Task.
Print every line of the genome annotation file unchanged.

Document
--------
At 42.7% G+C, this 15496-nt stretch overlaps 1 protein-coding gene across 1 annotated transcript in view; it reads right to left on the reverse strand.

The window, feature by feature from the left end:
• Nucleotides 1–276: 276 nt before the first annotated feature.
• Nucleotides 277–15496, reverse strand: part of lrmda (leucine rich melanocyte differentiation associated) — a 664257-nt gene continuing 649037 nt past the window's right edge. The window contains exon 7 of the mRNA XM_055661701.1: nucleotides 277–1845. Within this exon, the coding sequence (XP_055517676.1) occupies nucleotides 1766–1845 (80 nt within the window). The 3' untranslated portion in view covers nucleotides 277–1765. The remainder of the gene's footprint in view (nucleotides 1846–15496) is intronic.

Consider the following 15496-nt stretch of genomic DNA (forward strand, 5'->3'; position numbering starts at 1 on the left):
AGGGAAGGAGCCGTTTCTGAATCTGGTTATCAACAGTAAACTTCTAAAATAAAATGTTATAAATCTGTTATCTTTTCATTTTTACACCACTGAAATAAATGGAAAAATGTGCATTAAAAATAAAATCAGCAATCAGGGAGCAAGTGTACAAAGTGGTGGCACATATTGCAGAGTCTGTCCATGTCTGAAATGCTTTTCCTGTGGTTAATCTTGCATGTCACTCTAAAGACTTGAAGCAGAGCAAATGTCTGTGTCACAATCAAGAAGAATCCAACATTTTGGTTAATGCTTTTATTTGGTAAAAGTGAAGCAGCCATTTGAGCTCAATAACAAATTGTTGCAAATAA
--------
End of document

At 42.7% G+C, this 15496-nt stretch overlaps 1 protein-coding gene across 1 annotated transcript in view; it reads right to left on the reverse strand.

The window, feature by feature from the left end:
• Nucleotides 1–276: 276 nt before the first annotated feature.
• Nucleotides 277–15496, reverse strand: part of lrmda (leucine rich melanocyte differentiation associated) — a 664257-nt gene continuing 649037 nt past the window's right edge. The window contains exon 7 of the mRNA XM_055661701.1: nucleotides 277–1845. Within this exon, the coding sequence (XP_055517676.1) occupies nucleotides 1766–1845 (80 nt within the window). The 3' untranslated portion in view covers nucleotides 277–1765. The remainder of the gene's footprint in view (nucleotides 1846–15496) is intronic.

Consider the following 15496-nt stretch of genomic DNA (forward strand, 5'->3'; position numbering starts at 1 on the left):
AGGGAAGGAGCCGTTTCTGAATCTGGTTATCAACAGTAAACTTCTAAAATAAAATGTTATAAATCTGTTATCTTTTCATTTTTACACCACTGAAATAAATGGAAAAATGTGCATTAAAAATAAAATCAGCAATCAGGGAGCAAGTGTACAAAGTGGTGGCACATATTGCAGAGTCTGTCCATGTCTGAAATGCTTTTCCTGTGGTTAATCTTGCATGTCACTCTAAAGACTTGAAGCAGAGCAAATGTCTGTGTCACAATCAAGAAGAATCCAACATTTTGGTTAATGCTTTTATTTGGTAAAAGTGAAGCAGCCATTTGAGCTCAATAACAAATTGTTGCAAATAA